Chicago Legal Advocacy for Incarcerated Mothers(CLAIM) CBA Legal Aid Committee Women Prisoners and their Children
Incarcerated Mothers Between 1977 and 2007, the women’s prison population in the U.S. grew by 832%. As of 2011, 2,844 women were in Illinois prisons. Most women prisoners had sole responsibility for their children prior to arrest. 80-85% are mothers About 80% are sentenced for non-violent offenses.
Legal impact of separation Legal guardianship: Short-term guardianship Court-ordered guardianship Difficulties in enforcing visitation rights Barriers to family reunification
Legal impact of separation Foster Care: Adoption and Safe Families Act • If foster care 15 of 22 months, move to terminate parental rights • Exceptions may apply Illinois grounds for Termination of Parental Rights – Show reasonable efforts, reasonable progress within 9 months of wardship - incarceration-related grounds Youth aging out of the system PA 96-0600 In re Dar. C. – publication notice Lack of Reunification Services Efforts in other states to slow timeline in appropriate cases Sibling visits under PA 97-1076
Legal impact of separation Domestic Relations: Standing Modification of custody
Shackling Pregnant Inmates Risks of shackling during pregnancy: • Increased risk of falls • Leg irons increase the risk of blood clots during pregnancy. • Physical pain; metal cuffs. Restricting movement is inherently painful. Stress affects the fetus and can induce premature labor. • During labor, women must be unrestrained to allow monitoring for umbilical cord prolapse, which can cause brain injury to the infant. • Women must be unrestrained and ambulatory post-partum to reduce risk of blood clots and alleviate discomfort. • Handcuffs applied post-partum impede the mother’s handling of her newborn. See Juana Villegas vs. Metropolitan Government of Davidson County/Nashville Davidson County Sheriff’s Office, 2011 U.S. Dist. LEXIS 45792; Nelson vs. Correctional Medical Services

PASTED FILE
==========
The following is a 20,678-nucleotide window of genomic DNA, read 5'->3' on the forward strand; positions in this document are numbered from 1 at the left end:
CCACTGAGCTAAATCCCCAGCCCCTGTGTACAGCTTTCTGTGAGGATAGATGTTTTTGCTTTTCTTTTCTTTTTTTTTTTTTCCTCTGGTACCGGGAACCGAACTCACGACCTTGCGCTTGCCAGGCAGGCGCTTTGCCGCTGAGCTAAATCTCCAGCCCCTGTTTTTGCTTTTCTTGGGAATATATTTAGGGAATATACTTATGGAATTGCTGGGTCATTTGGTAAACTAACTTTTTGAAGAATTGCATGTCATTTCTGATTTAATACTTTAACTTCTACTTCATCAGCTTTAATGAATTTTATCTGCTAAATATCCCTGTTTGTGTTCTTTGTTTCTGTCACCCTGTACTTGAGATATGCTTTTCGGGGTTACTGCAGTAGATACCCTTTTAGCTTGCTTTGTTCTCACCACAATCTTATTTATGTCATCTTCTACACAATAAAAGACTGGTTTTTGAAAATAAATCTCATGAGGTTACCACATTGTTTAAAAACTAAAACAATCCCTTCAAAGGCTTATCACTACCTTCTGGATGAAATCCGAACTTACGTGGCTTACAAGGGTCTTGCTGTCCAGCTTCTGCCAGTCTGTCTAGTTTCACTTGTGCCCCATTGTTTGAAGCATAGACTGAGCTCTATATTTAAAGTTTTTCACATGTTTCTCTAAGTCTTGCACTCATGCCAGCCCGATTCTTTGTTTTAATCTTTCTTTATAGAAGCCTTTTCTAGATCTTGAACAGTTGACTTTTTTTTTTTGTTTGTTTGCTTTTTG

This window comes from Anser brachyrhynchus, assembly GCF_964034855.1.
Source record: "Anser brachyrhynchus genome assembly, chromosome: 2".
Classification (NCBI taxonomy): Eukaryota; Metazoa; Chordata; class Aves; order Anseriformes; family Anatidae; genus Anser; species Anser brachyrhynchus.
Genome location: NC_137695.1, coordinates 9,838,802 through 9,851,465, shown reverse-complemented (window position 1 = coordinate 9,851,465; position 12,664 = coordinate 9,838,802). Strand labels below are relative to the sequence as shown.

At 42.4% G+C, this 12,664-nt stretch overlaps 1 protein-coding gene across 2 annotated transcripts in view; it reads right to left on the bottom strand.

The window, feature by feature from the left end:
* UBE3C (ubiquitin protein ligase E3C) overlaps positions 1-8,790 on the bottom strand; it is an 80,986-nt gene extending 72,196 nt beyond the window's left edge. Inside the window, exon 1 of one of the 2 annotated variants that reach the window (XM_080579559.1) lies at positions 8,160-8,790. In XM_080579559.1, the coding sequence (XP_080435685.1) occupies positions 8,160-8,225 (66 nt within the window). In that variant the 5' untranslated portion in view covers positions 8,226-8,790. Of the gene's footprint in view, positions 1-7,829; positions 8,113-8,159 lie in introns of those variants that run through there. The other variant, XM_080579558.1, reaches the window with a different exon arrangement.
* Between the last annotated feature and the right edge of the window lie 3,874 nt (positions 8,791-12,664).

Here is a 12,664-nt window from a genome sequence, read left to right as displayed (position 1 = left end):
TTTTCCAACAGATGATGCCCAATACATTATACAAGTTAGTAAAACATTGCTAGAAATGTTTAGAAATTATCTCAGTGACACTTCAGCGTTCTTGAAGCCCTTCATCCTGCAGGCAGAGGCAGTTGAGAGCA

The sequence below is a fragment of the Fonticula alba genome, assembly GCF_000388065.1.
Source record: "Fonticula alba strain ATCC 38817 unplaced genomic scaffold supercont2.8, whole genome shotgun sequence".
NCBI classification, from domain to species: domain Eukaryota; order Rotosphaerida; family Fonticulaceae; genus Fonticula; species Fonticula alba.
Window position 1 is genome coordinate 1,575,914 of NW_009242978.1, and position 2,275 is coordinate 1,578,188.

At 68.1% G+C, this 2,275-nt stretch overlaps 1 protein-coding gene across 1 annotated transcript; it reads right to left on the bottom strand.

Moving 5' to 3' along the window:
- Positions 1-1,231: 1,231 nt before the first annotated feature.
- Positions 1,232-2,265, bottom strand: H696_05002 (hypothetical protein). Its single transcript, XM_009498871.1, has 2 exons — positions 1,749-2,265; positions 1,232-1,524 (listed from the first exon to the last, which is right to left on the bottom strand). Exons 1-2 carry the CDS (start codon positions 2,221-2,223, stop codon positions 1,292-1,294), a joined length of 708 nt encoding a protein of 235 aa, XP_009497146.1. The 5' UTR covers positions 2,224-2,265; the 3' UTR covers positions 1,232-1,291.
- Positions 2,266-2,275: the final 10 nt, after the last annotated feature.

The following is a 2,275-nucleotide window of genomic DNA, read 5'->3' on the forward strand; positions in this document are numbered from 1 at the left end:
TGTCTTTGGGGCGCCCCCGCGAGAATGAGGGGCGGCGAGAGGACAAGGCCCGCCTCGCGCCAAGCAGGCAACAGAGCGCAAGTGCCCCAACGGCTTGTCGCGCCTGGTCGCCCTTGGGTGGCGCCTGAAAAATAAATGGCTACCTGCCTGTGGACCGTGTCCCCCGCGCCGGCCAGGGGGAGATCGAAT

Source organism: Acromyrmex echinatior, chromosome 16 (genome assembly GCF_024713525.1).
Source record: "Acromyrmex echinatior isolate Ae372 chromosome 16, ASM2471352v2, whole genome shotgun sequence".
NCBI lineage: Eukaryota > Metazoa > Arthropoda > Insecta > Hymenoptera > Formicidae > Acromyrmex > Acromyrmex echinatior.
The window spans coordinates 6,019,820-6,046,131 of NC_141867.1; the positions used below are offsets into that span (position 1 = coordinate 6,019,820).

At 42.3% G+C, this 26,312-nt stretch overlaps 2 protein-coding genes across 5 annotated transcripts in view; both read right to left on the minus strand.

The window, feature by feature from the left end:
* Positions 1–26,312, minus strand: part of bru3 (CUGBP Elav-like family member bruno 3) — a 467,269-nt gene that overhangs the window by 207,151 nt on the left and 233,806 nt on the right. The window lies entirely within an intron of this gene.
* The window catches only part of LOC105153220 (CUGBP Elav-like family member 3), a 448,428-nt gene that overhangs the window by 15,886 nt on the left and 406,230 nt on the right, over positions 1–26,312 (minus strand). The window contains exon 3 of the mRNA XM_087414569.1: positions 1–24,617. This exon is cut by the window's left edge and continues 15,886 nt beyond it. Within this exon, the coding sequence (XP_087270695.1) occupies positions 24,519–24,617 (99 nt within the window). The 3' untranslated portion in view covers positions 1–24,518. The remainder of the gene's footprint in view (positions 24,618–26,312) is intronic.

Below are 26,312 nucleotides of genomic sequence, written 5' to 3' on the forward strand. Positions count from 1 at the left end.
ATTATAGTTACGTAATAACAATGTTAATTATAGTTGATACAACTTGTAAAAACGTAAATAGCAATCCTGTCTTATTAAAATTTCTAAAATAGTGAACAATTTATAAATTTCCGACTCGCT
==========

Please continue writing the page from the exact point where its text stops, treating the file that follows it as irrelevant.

Shackling Pregnant Inmates Illinois became the first state to ban shackles during labor (PA 91-0253) a narrow ban which passed unanimously in 2000. ~ Numerous violations by state and county corrections. ~ PA 097-0660 was signed into law January 13, 2012
Shackling Pregnant Inmates PA 097-0660 • Provides clear definitions • Protects pregnant women from chain belts and leg irons throughout pregnancy and post-partum until release from the hospital. • Permits exceptions only where there is an imminent risk of escape or harm, or for psychiatric reasons when medically necessary. • Requires reporting. This is best practice for transparency and accountability. As amended, applies to Cook County only. ~ New IDOC administrative regulation extending protection to women throughout pregnancy and six weeks post-partum. ~ Downstate county jails are the next battle. Thirteen other states and the Federal Marshals have banned shackling.
Health care goals • Timely access to health care without fees. • Provide continuity of health/mental health care. • Provide a nutritional diet and follow American Dietetic Association pre-natal diet for pregnant women. • Implement the new administrative regulation ending use of restraints for pregnant and post-partum women, and provide training on the regulations to all officers and staff. • Allow mothers to bond with their newborn babies. Implement community release or family-based residential treatment when possible. Facilitate and insure mothers have solid placement plans for their newborns before they must be separated.
Chicago Legal Advocacy for Incarcerated Mothers (CLAIM) www.claim-il.org Facebook page: Chicago Legal Advocacy for Incarcerated Mothers Mission:CLAIM provides legal and educational services to maintain the bond between imprisoned mothers and their children. CLAIM advocates for policies and programs that benefit families of imprisoned mothers and reduce incarceration of women and girls.